Photographs are the best way to preserve memorable travel moments. Once you have returned from vacation, there is nothing better than looking at your pictures and reliving the special moments from your trip. Travel photography doesn’t have to be complicated, you just need to follow a few rules and learn a few tips and tricks.

Choose the right camera

Taking great travel photos doesn’t mean you have to invest in the biggest and most expensive camera. There are several cameras on the market that suit a variety of travel styles and budgets. If you want to travel light, a Micro 4/3 camera may be right for you. If you are heading to that once in a lifetime place like a wildlife safari, you may want a higher end DSLR with exchangeable lenses. If you plan on going to the beach or doing a lot of water sports, a good waterproof point-and-shoot may be in order. It’s important to think about what you will be doing and how much you want to carry. There’s no sense investing in a bunch of equipment if you don’t know what you are buying it for.


Once you’ve decided on your camera, invest in a tripod. This tool will help you keep the camera steady while you're taking your photograph. Because most great landscape photography takes place when light is low (at sunrise or sunset), apertures are small and shutter speeds are slow, it's important to keep the camera still. A tripod allows you to frame shots with ease. Also, if you like the new HDR techniques of taking multiple exposures of one image and blending them all together, a tripod is essential.


When taking your photographs, consider composition, and divide your subject or scene evenly into thirds. You want to create a balanced shot that is pleasing to the eye, but you don’t want your main focal point to be in the dead center of the photograph. Instead, you want your subject to be off to the side a bit; this gives the photo more impact. Finding the right balance is key. Too far off to the side will cause it to get lost, but too much in the center will take away the creative look.

Viewfinder Tip: When taking photos of strangers, always ask their permission first. It’s polite, and you will end up getting photographs that are far more animated and interesting.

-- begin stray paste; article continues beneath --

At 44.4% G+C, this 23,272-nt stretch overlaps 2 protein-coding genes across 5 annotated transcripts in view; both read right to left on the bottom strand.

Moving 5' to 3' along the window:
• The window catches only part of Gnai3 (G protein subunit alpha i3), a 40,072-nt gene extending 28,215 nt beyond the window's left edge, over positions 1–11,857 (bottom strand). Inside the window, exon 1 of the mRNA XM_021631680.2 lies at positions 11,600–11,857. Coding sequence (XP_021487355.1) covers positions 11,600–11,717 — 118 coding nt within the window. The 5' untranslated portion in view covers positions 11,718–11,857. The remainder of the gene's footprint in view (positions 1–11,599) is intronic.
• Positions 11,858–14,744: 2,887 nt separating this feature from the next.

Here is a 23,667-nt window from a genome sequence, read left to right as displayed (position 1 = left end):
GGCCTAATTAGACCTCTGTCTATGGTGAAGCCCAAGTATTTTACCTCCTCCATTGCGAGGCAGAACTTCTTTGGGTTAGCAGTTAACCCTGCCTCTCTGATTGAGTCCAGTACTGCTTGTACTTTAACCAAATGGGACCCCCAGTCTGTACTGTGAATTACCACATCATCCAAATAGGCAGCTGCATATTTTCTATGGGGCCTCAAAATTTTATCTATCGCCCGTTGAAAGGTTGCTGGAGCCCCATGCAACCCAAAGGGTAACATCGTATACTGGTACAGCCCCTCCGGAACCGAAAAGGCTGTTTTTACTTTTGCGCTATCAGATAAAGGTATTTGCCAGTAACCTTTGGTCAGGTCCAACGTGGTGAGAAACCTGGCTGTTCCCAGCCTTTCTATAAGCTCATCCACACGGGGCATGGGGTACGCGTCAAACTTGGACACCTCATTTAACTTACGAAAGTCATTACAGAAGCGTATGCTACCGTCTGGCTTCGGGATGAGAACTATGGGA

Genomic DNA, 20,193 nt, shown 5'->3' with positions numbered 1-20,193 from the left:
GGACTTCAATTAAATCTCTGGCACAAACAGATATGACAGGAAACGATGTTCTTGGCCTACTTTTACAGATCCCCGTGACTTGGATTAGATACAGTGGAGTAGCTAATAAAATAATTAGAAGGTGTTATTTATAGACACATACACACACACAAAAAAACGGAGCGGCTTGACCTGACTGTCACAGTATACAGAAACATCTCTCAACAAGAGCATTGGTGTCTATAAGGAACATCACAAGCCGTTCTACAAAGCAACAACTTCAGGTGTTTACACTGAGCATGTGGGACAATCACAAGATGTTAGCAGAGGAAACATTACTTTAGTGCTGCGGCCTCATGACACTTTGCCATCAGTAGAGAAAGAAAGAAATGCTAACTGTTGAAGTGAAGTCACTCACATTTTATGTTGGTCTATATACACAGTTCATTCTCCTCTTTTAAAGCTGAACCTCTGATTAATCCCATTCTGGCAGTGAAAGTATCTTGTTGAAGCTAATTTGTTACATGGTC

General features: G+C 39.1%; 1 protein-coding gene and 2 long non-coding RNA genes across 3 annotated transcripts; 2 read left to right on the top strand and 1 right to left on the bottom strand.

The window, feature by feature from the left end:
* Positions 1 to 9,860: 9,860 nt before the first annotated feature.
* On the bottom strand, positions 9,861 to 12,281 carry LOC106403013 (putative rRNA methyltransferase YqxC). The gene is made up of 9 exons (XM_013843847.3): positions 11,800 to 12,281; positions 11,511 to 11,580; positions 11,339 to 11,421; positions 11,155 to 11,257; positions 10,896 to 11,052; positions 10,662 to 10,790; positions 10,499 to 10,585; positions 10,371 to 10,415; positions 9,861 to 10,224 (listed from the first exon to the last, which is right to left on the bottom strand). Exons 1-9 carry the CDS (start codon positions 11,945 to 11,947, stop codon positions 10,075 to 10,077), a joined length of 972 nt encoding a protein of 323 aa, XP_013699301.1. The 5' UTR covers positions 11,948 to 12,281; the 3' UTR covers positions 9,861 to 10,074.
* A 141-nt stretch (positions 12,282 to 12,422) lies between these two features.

Think about the time of day you are shooting. Midday is the worst time to shoot a scene, as that is when light is the harshest (and nothing looks good in harsh light). Instead, shoot your photographs early in the morning or late in the evening when the sun is low. This will put more contrast and texture in to your photograph. If you are photographing people, try to shoot them under cloudy conditions or indoors, under soft lighting. Also, never have the light directly behind your subject unless you are aiming for a silhouette effect.

Experiment with Angles

Don’t be afraid to take photographs from high or low angles. Low angles can lend strength and drama to a subject; high angles swallow up the point of focus and minimize the strength of subject. When taking photos of children, a good rule is to squat and take your shot from their level.

Foreground interest and sense of scale

Adding something in the foreground of a scene—such as rocks or flowers—can help balance out a photograph. This allows you to draw the viewer into the scene and keep his or her eyes from wandering. Also, if you are taking a photo of a large landscape or structure, the sense of scope will be far more effective if there is someone or something in the scene to give it scale.

The next time you photograph your travels, take a moment to think about what your subject is and how you want people to feel when they see the photograph. Concentrating on a few of these tips and tricks will help you take home memories to last a lifetime.

What's your best tip for new photographers?